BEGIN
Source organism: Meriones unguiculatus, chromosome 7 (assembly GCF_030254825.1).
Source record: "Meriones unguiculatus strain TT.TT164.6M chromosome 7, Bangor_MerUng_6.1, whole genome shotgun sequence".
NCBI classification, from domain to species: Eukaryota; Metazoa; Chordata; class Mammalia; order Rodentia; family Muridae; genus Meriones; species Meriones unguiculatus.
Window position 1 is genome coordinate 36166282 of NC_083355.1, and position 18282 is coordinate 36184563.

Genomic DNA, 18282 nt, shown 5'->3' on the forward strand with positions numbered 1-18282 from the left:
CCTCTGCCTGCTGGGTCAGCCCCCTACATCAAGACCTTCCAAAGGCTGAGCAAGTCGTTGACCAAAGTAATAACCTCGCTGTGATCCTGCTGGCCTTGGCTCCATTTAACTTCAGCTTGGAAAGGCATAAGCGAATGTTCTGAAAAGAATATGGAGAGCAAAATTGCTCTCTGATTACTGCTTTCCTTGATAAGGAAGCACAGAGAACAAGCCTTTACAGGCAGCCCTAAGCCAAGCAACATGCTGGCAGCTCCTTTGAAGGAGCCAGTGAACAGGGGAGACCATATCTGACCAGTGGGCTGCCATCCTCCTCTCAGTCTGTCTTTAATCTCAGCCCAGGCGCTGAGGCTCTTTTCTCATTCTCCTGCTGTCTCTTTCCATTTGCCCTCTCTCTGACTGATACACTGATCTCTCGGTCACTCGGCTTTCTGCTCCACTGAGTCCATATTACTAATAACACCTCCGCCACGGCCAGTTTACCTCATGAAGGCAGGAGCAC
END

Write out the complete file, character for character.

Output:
Source organism: Meriones unguiculatus, chromosome 7 (assembly GCF_030254825.1).
Source record: "Meriones unguiculatus strain TT.TT164.6M chromosome 7, Bangor_MerUng_6.1, whole genome shotgun sequence".
NCBI classification, from domain to species: Eukaryota; Metazoa; Chordata; class Mammalia; order Rodentia; family Muridae; genus Meriones; species Meriones unguiculatus.
Window position 1 is genome coordinate 36166282 of NC_083355.1, and position 18282 is coordinate 36184563.

Genomic DNA, 18282 nt, shown 5'->3' on the forward strand with positions numbered 1-18282 from the left:
CCTCTGCCTGCTGGGTCAGCCCCCTACATCAAGACCTTCCAAAGGCTGAGCAAGTCGTTGACCAAAGTAATAACCTCGCTGTGATCCTGCTGGCCTTGGCTCCATTTAACTTCAGCTTGGAAAGGCATAAGCGAATGTTCTGAAAAGAATATGGAGAGCAAAATTGCTCTCTGATTACTGCTTTCCTTGATAAGGAAGCACAGAGAACAAGCCTTTACAGGCAGCCCTAAGCCAAGCAACATGCTGGCAGCTCCTTTGAAGGAGCCAGTGAACAGGGGAGACCATATCTGACCAGTGGGCTGCCATCCTCCTCTCAGTCTGTCTTTAATCTCAGCCCAGGCGCTGAGGCTCTTTTCTCATTCTCCTGCTGTCTCTTTCCATTTGCCCTCTCTCTGACTGATACACTGATCTCTCGGTCACTCGGCTTTCTGCTCCACTGAGTCCATATTACTAATAACACCTCCGCCACGGCCAGTTTACCTCATGAAGGCAGGAGCAC